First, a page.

As the end of GSoC 2014 approaches, I can now say that Eclipse successfully starts in Weston. Some things look a little bit strange and I’m sure there are more bugs to work out, but for now the majority of Eclipse seems to run properly in a Wayland environment.
Every programmer knows that the Eclipse Rich Client Platform has been designed to build the popular Java IDE that can be enhanced for many more programming languages and is often used internally in business software to manage customers and products. So it boils down to just integrated development environments and enterprise resource planning. Scientists all over the world discovered: that may not be so true after all!
Approx. 3 years ago, I opened a bug report to increase the Java code formatter to 120. This is now implemented, and will be the new Eclipse JDT default for Mars.
I think that is a good sign, the Eclipse project is less and less restricted by its past.
I’m happy to announce that the final version of the “Contributing to the Eclipse Project” book has been released as paper version.
To purchase it, see for example Amazon.com or Amazon.de or see Contributing to the Eclipse Project book page for all possible sources.
A huge thanks to my reviewers: Dirk Fauth, Matthias Sohn, Sopot Çela, Hendrik Still, Thanh Ha, Wim Jongmann, Aurélien Pupier, Holger Voormann and Steven Spungin for their detailed feedback on the content of this book. I’m also very grateful to John Arthone for writing the foreword.
I triggered also the update of the Kindle version, the new version should be available soon to new and existing readers of the ebook version.
The SWT ControlExample running in Weston.
Yes that’s correct, as of this week, newly built programs using the Standard Widget Toolkit will now display in Weston, the reference Wayland compositor. Continue reading
For my new book I wanted to check how many people contributed to the platform.ui repository during the last three months:
git log –since=’last 3 month’ –raw | grep “^Author: ” | sort | uniq -c
seem to be doing the job fine.
git log –since=’last 3 month’ –raw | grep “^Author: ” | sort | uniq -c | wc -l
gives a a count for this period.
27 is the answer in case someone else is interested.
Just for reference, the PyDev developer Fabio Zadrozny just posted a nice snippet with allows you to style your SWT table headers via CSS (with your register the snippet as CSS property handler).
See the comments in Liclipse released and directly the snippet Gist snippet.
Posted in Eclipse, Lars Vogel
The JNI (Java Native Interface) is a way to link a Java program, running in the JVM (Java Virtual Machine) with a native program. This can have many uses, one of which is the ability to utilize platform-optimized code in performance critical components of an application. SWT uses this to access platform dependent GUI libraries in a platform independent way. This interface allows a user of SWT to write an application in a standardized, Java-based API, while the resulting product will have the Look and Feel of a native app. Because of this usage, SWT can be conceptually divided into two different sets of code; a standardized, developer-facing Java API, and the native code that makes it work. Continue reading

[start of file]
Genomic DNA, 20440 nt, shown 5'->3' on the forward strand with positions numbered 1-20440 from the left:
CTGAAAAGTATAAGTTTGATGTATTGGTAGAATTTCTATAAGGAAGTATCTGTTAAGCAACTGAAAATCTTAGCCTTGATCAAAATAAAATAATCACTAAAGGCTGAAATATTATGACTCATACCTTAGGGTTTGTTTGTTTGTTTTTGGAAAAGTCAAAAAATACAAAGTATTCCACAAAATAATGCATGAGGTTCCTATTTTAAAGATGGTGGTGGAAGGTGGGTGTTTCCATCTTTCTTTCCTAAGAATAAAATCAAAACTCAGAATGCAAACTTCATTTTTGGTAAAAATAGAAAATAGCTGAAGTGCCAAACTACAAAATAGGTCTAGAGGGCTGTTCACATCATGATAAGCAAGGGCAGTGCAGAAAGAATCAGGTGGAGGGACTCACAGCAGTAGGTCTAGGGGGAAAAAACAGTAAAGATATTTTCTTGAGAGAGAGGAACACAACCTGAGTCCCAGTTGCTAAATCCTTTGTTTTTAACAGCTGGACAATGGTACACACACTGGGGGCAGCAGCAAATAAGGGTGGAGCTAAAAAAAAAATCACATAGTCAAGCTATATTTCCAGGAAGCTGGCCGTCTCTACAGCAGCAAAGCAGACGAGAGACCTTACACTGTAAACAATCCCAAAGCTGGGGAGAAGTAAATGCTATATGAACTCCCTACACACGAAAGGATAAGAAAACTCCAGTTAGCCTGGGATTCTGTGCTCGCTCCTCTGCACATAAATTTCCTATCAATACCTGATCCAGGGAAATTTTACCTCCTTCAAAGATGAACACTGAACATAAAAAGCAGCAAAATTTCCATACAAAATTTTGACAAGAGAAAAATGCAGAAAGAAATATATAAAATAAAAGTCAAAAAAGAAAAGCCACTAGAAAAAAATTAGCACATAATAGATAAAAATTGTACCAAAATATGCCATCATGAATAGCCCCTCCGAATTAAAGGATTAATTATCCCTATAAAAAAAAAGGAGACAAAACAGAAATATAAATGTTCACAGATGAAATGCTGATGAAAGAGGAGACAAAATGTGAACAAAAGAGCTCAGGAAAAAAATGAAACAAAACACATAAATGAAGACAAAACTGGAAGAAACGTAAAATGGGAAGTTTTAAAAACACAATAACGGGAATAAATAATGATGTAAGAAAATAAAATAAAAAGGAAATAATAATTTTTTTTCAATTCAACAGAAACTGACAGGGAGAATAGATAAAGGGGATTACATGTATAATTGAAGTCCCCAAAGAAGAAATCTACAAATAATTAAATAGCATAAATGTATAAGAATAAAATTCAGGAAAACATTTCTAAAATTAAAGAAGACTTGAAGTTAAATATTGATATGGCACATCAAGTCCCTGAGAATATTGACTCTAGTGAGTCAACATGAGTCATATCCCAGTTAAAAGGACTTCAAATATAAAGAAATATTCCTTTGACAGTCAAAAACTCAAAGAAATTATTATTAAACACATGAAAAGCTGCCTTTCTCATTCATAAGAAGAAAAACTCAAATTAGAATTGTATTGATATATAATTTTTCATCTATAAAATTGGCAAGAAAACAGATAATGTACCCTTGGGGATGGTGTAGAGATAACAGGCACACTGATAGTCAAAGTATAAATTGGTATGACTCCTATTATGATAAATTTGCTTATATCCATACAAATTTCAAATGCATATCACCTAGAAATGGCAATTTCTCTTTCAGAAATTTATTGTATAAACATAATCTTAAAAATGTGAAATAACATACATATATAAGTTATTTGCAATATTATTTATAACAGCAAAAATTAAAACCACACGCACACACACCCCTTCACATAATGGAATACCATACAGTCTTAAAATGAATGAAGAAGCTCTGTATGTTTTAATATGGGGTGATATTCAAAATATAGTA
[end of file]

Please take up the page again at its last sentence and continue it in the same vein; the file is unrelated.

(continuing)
In this post, we will continue to talk about generifying JFace viewers, as part of our Google Summer of Code project. As mentioned before, there is an existing attempt to generify JFace viewers. Let’s see in more details how to reuse the existing patches to continue the work.
At this point I would like to introduce myself, my name is Joshua Barkovic and I am currently participating in the Google Summer of Code 2014 program with the Eclipse Foundation. I am working with the SWT team specifically and my work consists of porting SWT so that it will support Linux systems running the new Wayland display server.
Wayland is a next generation display server for Linux machines that strives to solve some of the limitations of the X.Org display server. While X11 will still be around for some time, Wayland has been designed from the ground up to have a small footprint and to work well with non-PC interfaces (e.g. tablets and phones).
SWT (Standard Widget Toolkit) is an opensource widget toolkit built for Java. It allows the developer platform independent access to native graphics libraries and as such requires some maintenance when new libraries and underlying software are developed. Since SWT relies in part on the existence of X11 on a Linux machine in order to function, my work involves removing this dependence and allowing SWT based applications to coexist on both display servers.
GSoC (Google Summer of Code) is a program sponsored by Google in which students in Software Development related programs are paired with mentors in the opensource community. Suggested work is posted yearly on the program’s website in the early spring at which time students can apply to participate in these projects. Successful students and mentors will then spend the summer working together on the tasks they chose to contribute to the community. This partnership allows an increased awareness of opensource initiatives and fosters further participation and growth in the community.
I am a Software Engineering undergraduate student in my final year at McMaster University, Ontario Canada.
My mentors in this project are: Lars Vogel and Alexander Kurtakov.
The project can be found on the GSoC website here.